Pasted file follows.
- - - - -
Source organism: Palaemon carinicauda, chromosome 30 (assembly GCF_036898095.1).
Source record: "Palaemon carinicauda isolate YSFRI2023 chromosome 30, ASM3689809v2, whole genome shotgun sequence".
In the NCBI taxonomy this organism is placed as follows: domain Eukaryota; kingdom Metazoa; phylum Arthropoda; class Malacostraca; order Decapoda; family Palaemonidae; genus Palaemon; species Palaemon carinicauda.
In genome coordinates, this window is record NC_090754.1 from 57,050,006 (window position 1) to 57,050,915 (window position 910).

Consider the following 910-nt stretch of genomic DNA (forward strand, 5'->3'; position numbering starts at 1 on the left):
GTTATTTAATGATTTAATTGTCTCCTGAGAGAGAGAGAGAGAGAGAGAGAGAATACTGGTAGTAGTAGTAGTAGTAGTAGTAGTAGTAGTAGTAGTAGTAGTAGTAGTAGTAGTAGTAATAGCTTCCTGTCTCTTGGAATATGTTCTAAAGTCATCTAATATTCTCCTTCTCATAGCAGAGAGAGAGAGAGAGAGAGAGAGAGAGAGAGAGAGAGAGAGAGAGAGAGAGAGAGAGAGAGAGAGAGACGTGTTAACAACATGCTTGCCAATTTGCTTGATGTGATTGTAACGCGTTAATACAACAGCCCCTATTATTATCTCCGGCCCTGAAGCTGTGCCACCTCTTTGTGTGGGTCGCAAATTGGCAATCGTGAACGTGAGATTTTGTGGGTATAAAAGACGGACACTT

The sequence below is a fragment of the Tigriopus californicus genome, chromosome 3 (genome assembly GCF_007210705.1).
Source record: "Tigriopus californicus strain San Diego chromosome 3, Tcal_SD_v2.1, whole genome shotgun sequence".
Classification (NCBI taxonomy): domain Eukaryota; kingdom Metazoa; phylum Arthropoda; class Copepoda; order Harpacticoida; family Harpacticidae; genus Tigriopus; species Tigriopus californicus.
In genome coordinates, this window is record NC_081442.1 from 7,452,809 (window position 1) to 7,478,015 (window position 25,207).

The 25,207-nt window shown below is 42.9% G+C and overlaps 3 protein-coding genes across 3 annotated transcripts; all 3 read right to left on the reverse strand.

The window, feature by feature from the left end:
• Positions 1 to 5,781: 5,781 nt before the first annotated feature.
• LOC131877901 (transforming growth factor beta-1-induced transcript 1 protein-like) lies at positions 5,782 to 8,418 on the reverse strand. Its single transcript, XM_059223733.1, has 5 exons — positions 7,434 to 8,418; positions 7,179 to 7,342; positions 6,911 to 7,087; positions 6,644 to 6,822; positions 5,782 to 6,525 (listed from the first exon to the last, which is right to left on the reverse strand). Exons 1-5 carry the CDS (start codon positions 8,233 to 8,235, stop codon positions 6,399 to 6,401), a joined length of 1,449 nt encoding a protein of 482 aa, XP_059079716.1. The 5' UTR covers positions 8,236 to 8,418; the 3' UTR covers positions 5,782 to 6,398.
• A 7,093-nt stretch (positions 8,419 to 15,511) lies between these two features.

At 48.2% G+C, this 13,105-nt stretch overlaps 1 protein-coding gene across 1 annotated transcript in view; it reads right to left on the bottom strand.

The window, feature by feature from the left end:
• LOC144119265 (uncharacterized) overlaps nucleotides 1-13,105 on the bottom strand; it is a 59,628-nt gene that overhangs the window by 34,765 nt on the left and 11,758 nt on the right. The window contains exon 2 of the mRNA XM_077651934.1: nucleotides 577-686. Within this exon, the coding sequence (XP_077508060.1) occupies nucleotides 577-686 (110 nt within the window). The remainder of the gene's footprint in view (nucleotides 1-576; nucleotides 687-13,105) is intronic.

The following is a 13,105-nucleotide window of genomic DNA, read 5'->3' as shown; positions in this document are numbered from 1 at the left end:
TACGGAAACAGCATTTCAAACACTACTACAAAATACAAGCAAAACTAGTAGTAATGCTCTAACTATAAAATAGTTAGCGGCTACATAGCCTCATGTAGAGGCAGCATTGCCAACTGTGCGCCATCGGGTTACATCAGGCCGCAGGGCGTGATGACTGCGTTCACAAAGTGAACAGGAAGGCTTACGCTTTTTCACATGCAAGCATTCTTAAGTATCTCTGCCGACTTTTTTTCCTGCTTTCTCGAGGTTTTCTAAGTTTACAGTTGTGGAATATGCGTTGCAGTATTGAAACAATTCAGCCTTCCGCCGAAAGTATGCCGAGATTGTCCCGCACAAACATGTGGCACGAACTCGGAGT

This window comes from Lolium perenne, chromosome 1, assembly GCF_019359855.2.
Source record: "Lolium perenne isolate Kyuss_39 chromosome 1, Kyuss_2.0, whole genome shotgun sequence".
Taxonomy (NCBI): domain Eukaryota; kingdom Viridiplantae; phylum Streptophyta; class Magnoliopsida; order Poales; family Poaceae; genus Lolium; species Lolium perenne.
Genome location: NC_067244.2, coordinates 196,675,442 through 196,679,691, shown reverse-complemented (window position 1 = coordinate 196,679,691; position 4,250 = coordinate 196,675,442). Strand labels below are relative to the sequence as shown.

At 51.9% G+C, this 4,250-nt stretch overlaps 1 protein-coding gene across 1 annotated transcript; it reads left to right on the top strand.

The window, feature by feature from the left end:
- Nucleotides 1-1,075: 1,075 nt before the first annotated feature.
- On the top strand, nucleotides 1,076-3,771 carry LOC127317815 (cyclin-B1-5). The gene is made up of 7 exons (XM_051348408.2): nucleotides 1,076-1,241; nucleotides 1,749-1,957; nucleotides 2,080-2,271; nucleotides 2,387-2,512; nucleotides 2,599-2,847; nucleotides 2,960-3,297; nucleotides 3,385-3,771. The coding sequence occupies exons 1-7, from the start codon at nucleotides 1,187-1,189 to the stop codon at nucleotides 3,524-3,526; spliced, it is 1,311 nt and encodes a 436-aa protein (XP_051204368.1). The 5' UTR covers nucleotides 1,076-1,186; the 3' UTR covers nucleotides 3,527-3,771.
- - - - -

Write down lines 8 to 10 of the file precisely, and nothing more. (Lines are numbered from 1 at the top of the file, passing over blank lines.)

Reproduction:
Source record: "Tigriopus californicus strain San Diego chromosome 3, Tcal_SD_v2.1, whole genome shotgun sequence".
Classification (NCBI taxonomy): domain Eukaryota; kingdom Metazoa; phylum Arthropoda; class Copepoda; order Harpacticoida; family Harpacticidae; genus Tigriopus; species Tigriopus californicus.
In genome coordinates, this window is record NC_081442.1 from 7,452,809 (window position 1) to 7,478,015 (window position 25,207).